The danger, which I think is summed up nicely in the Suespicious Minds blog post is that adopters may decide to stall applying for an AO till the child has been placed several years so it becomes unviable to move them. Which goes against all the evidence about permenance, security etc that the government is trying to achieve.
For me, the other big concern is that there is no 'finish' point when assessments can be deemed done and dusted. In both this case, and the first one back in December, a birth relative came forward AFTER placement order and during the Adoption Order stage to challenge and in both cases they hadn't been aware of the child till then. This leaves a long period when adopters have been linked, matched and placed and a family member can pop up at the 11th hour.
I can't see how we can tell out kids that they are now with a 'forever family' when this could still be overturned.
I think this goes to something I've said on other posts previously in that in my opinion the placement order should be the point that all appeals stop, the point of no return etc then the adoption order should purely be about the match suitability. In cases where children haven't been matched and placed within a specific time frame then there should be a placement order review to see if there are any changes in circumstances to the birth family.
<debates setting up an agency for adopters akin to conveyancing on a house purchase>
Without knowing the detail of the case I would hope that the fact that grandparents were willing and able to look after the child will lead to a good outcome for him / her. But how awful for basically every one involved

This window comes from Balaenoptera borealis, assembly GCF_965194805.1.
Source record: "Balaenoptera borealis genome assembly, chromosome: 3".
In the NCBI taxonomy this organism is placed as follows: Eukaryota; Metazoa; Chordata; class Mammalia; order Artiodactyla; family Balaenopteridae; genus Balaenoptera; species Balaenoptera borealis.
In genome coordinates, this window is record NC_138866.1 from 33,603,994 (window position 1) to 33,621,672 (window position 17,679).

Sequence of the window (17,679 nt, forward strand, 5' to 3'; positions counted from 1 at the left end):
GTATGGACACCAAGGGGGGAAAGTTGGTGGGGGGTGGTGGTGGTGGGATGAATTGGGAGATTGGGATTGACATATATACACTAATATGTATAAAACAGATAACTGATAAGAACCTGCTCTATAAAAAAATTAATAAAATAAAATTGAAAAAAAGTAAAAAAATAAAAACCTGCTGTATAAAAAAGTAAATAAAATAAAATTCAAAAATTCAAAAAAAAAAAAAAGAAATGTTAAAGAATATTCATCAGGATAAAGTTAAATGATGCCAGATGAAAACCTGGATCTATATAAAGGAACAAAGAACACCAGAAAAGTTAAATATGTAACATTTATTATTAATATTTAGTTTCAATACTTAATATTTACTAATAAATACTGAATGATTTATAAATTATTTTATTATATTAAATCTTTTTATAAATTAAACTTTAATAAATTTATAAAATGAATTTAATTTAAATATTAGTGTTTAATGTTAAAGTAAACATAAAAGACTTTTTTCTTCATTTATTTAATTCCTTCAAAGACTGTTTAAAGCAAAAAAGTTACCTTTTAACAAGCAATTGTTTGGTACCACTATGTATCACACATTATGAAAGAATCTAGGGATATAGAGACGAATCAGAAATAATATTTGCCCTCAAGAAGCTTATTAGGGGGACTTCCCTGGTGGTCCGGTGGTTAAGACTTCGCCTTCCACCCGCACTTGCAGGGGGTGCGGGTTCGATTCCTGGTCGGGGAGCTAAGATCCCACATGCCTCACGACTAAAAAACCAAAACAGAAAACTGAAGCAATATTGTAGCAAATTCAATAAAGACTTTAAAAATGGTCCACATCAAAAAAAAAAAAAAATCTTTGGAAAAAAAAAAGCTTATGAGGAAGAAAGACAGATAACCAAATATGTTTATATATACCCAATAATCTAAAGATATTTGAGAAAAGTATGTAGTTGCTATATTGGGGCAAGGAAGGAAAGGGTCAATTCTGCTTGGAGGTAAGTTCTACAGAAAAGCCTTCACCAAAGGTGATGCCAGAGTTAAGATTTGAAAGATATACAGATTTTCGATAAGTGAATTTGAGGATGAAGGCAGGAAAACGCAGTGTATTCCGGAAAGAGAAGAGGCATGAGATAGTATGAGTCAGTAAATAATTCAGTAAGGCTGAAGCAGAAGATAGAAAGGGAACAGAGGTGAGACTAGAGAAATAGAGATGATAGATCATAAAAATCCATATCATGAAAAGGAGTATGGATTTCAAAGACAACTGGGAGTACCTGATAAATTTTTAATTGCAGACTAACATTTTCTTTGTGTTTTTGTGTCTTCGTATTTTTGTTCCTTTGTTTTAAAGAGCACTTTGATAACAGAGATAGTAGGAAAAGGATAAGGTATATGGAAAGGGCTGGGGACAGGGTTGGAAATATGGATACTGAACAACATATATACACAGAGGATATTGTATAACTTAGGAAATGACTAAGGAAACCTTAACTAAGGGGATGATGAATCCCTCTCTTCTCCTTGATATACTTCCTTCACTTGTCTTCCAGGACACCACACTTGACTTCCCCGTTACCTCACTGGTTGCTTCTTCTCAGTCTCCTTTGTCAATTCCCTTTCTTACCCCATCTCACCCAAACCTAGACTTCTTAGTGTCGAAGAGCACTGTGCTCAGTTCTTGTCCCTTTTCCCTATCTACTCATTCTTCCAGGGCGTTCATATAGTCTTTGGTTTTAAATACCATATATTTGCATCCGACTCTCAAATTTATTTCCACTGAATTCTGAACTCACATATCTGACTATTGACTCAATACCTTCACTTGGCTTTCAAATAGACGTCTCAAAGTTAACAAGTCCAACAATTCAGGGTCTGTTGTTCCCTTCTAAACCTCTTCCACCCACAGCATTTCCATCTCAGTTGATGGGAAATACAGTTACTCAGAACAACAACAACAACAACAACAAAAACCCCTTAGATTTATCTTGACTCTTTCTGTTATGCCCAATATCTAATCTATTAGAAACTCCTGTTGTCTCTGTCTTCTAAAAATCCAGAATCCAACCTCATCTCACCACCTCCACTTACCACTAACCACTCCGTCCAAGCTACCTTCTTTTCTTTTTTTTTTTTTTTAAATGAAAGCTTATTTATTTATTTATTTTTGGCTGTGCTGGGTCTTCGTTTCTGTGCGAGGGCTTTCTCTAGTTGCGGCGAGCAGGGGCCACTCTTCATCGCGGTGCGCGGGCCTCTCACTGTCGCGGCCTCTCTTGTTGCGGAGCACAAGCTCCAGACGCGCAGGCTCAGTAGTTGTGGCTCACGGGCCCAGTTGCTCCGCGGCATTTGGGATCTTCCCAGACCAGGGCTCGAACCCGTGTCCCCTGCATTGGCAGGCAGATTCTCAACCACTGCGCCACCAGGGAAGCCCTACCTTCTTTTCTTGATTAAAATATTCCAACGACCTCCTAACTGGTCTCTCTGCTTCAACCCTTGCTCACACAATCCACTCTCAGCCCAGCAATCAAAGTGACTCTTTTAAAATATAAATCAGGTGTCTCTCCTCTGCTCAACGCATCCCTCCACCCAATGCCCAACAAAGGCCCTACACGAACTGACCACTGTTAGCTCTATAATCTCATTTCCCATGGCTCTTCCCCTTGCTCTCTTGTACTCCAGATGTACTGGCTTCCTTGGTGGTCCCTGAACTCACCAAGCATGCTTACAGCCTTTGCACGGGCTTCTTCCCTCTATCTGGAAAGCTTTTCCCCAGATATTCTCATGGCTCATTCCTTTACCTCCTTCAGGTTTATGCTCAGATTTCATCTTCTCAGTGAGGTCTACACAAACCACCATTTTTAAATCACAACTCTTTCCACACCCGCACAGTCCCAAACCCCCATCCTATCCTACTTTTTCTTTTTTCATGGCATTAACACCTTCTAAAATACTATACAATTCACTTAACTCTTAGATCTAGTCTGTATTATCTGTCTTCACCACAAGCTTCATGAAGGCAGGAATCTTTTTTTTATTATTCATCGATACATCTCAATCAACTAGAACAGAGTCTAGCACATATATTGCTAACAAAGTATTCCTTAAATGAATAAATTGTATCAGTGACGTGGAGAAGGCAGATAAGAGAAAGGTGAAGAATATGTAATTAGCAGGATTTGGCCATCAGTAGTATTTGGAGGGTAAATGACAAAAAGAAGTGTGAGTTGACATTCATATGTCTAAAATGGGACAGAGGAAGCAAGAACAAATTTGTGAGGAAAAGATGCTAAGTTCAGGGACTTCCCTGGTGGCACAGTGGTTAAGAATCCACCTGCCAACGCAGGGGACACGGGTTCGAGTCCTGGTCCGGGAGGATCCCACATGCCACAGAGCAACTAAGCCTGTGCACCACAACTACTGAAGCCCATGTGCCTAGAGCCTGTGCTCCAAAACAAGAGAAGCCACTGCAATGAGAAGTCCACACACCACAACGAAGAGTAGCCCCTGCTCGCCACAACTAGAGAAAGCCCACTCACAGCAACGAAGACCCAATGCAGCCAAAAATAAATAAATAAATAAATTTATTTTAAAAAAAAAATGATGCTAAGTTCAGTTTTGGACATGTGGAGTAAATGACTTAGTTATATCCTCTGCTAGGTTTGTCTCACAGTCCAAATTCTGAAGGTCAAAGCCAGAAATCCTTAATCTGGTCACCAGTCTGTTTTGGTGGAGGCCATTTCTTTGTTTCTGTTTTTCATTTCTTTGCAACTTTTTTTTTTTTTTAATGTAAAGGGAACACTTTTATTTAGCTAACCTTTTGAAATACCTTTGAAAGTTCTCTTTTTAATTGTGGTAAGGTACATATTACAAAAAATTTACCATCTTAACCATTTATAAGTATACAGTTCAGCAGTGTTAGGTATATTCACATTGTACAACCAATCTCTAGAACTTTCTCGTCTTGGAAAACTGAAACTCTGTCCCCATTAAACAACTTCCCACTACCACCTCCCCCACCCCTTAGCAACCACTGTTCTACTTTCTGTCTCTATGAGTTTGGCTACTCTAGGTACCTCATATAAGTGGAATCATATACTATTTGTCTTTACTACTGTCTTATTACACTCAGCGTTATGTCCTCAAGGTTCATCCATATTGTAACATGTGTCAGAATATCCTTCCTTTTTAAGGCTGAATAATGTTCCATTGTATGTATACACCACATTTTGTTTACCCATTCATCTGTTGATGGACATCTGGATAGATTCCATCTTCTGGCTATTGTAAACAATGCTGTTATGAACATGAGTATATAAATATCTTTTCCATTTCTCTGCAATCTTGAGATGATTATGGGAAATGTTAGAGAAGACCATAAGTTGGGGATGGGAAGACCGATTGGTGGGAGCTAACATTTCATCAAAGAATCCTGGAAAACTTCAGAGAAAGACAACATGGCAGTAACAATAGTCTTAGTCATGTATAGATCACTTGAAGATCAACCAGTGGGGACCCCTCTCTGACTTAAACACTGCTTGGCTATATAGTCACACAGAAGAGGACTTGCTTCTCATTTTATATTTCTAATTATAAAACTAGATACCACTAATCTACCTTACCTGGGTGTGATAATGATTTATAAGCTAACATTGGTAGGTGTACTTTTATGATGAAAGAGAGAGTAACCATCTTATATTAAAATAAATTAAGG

I have to say that when we were waiting for a match. The Re BS stuff pissed me off as it meant I had to wait for the family I so desperately wanted. 6 months in and it becomes apparent that the SW did not do their job properly and there is suddenly a birth father that no one could contact that is perhaps contactable after all!!! It has come about through my 7 year old's need for life story work. We have not started the adoption order as we had attachment concerns now we have a DS who thinks his 'Dad' will come and save him!!
Why didn't the SW do this when he was taken into care 2.5 years ago!!
I am sorry if any of these cases are causing anxiety to prospective adopters. I think there are very good points here that prospective adopters would not want to be matched with a child and bring that child into their life, home and heart if the child could be cared for within the family, but rightly most adopters considered that the making of a Placement Order gave that finality, that every option had been considered and exhausted before the match was made.